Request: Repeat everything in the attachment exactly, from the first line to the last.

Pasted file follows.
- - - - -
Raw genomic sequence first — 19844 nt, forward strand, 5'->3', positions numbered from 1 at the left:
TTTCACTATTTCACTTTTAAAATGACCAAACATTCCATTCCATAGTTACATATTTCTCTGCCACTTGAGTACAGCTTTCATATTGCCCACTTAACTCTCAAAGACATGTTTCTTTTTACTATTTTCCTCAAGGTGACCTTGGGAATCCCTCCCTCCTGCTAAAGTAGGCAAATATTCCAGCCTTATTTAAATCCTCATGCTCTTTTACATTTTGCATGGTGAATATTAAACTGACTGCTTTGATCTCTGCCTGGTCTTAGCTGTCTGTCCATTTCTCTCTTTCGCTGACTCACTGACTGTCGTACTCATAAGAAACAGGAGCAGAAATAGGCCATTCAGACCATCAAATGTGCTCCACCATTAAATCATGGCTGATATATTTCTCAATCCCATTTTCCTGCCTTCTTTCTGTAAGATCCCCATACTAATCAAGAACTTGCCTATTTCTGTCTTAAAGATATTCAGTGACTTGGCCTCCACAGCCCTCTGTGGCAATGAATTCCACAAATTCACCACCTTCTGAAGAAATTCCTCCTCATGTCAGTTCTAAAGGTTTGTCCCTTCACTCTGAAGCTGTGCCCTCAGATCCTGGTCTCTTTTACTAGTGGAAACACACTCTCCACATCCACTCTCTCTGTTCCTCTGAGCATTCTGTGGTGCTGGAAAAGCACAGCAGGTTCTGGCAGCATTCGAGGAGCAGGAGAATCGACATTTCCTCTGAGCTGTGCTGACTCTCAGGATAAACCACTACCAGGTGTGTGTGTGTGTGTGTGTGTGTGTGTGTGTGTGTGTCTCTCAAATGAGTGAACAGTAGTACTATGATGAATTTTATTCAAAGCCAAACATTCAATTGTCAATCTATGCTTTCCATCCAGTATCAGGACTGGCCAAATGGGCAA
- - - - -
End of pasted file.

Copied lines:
Raw genomic sequence first — 19844 nt, forward strand, 5'->3', positions numbered from 1 at the left:
TTTCACTATTTCACTTTTAAAATGACCAAACATTCCATTCCATAGTTACATATTTCTCTGCCACTTGAGTACAGCTTTCATATTGCCCACTTAACTCTCAAAGACATGTTTCTTTTTACTATTTTCCTCAAGGTGACCTTGGGAATCCCTCCCTCCTGCTAAAGTAGGCAAATATTCCAGCCTTATTTAAATCCTCATGCTCTTTTACATTTTGCATGGTGAATATTAAACTGACTGCTTTGATCTCTGCCTGGTCTTAGCTGTCTGTCCATTTCTCTCTTTCGCTGACTCACTGACTGTCGTACTCATAAGAAACAGGAGCAGAAATAGGCCATTCAGACCATCAAATGTGCTCCACCATTAAATCATGGCTGATATATTTCTCAATCCCATTTTCCTGCCTTCTTTCTGTAAGATCCCCATACTAATCAAGAACTTGCCTATTTCTGTCTTAAAGATATTCAGTGACTTGGCCTCCACAGCCCTCTGTGGCAATGAATTCCACAAATTCACCACCTTCTGAAGAAATTCCTCCTCATGTCAGTTCTAAAGGTTTGTCCCTTCACTCTGAAGCTGTGCCCTCAGATCCTGGTCTCTTTTACTAGTGGAAACACACTCTCCACATCCACTCTCTCTGTTCCTCTGAGCATTCTGTGGTGCTGGAAAAGCACAGCAGGTTCTGGCAGCATTCGAGGAGCAGGAGAATCGACATTTCCTCTGAGCTGTGCTGACTCTCAGGATAAACCACTACCAGGTGTGTGTGTGTGTGTGTGTGTGTGTGTGTGTGTGTGTCTCTCAAATGAGTGAACAGTAGTACTATGATGAATTTTATTCAAAGCCAAACATTCAATTGTCAATCTATGCTTTCCATCCAGTATCAGGACTGGCCAAATGGGCAA